MALAYSIA Tanah Tumpah Darahku



Monday, December 31, 2012

A year that dribbled away from the PM

2012 will be remembered as the year that got away from Prime Minister Najib Abdul Razak.

His attempt to fix on a suitable time in which to hold polls a new PM traditionally calls to obtain the mandate that would his give his ‘new broom’ administration credibility was simply swept away in the flux of unfavorable events.

Najib would have looked on with sympathy to British Prime Minister Harold Macmillan’s mournful reply when asked on the challenges that a statesman faced: “Events, my dear boy, events.”

True, unfavorable events can dribble out the momentum from a prime minister’s energy to shape his agenda and obtain popular support for it.

However, Najib seemed unable to listen to the rustle of his vision of how things should be in the country and steer events to advantage.

When opposition leader Anwar Ibrahim was unexpectedly acquitted in the Sodomy II case, the PM tried to leverage on the surprise decision by Justice Mohd Zabidin Diah by saying it showed that the judiciary was independent.

Because the year began with that decision by the High Court judge on Jan 9, and with Najib’s apparent attempt to lever it to advantage, it provided a promising starting point for the PM to give bite to his vision, enunciated the previous September, to make Malaysia the ‘best democracy’.

Almost immediately, the lift he gained from portraying that decision as indicative of a new-found judicial independence was threatened with deflation by calls that the case be appealed. 

He did not comment on the calls and when the attorney-general’s chambers filed the notice of appeal, it seemed that the unexpectedly good start the new year had afforded the PM was being undermined by the assertion of old reflexes resistant to change.

This tenor was sustained as polls reform advocacy group, Bersih, announced that they were planning a sit-down demonstration for late April at Dataran Merdeka.

Here, the Najib administration showed that it had learned little from the Bersih demonstration of July 2011 that had successfully conveyed the message about concerns over irregularities in the electoral roll and demands that a general election be conducted in a more equitable manner were matters that could not be ignored.

To an administration infused with a newfangled desire to project its democratic credentials, Bersih’s planned sit-down demo presented an opportunity for a refurbished response to the one displayed towards the predecessor demonstration of July 2011 that had unnerved the government by its size and racial diversity.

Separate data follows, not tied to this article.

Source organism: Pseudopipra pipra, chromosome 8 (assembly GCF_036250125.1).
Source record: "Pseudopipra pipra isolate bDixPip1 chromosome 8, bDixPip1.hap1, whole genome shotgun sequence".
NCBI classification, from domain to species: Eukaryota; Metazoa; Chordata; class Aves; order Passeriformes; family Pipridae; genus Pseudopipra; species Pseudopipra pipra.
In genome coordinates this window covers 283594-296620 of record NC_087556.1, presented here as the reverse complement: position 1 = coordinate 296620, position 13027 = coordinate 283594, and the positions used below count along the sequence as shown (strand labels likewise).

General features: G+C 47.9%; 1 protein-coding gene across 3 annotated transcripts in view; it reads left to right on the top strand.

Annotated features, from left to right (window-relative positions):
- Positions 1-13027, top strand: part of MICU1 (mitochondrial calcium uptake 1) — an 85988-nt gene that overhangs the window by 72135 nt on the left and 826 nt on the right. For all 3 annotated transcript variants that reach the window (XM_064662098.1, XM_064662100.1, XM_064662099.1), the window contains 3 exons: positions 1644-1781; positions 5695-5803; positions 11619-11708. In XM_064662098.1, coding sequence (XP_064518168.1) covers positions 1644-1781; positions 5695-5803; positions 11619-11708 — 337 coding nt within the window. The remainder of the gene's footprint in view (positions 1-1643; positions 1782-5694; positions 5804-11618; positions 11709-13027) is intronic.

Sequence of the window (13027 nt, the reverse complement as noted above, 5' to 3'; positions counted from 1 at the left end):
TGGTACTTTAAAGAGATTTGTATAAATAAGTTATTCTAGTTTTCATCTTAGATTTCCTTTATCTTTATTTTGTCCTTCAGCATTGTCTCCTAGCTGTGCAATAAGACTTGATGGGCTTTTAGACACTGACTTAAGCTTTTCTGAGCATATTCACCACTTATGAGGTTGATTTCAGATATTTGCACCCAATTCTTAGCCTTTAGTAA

To be sure a new administration does not get to enjoy many chances to spray fresh icing on what the public suspects is stale cake.

Just then, there were grounds for the public to suspect that it was business as usual in the way the Najib administration had handled revelations of scandalous misappropriations in the running of the national cattle-breeding project.

Also, news of a diamond ring meant for the use of the prime minister’s wife costing millions of ringgit further reinforced public perception that wanton profligacy continued to be the order of the day.

No show of ‘new broomism’

Thus, Bersih’s sit-down demonstration planned for April 28, represented a rare opportunity for the PM to show that the gap between his liberal rhetoric and the tawdry reality of aspects of his government wasn’t going to be embarrassingly wide when he had primary volition over an issue.

Najib dithered on the issue of a suitable venue for Bersih’s demo, his indecision allowing the stale mind-sets of his underlings to assert themselves on the flux of policy.

The upshot: The April 28 demonstrators turned out to be the largest gathering Kuala Lumpur had witnessed in several years. The youth, racial diversity and comradeship of the protestors serving notice to the government that if it did not change, it would be changed.

What could have been, had the government not been ham-fisted in handling the demo, evidence of fresh thinking towards public protests turned out instead to be a public relations disaster.

Najib was exposed as a liberal poseur rather than the liberalising reformer his rhetoric was meant to project. 

He had completed, in the month of April, three years in the saddle of a new administration with almost nothing to show for his ‘new broomism’ than vacuous slogans trumpeting transformations to the economy and government.

Three years is enough of a span for a newly-installed PM to show what he can do without recourse to a meaningful mandate.

At the end of this year, he had gone nearly four years without that mandate, an unsustainably lengthy span, with new and self-destructive currents let loose on the legitimacy of his hold on office.

Legitimate doubts about what he has allegedly done in his pre-PM past jostle with solidifying opinion that he has merely been a hamster on a treadmill than a herald of change.

Macmillan’s mournful lament about events being in the saddle and tends to ride statesmen more than are shaped by them is a suitable epitaph for the administration of our sixth PM.

TERENCE NETTO has been a journalist for close on four decades. He likes the occupation because it puts him in contact with the eminent without being under the necessity to admire them. It is the ideal occupation for a temperament that finds power fascinating and its exercise abhorrent.

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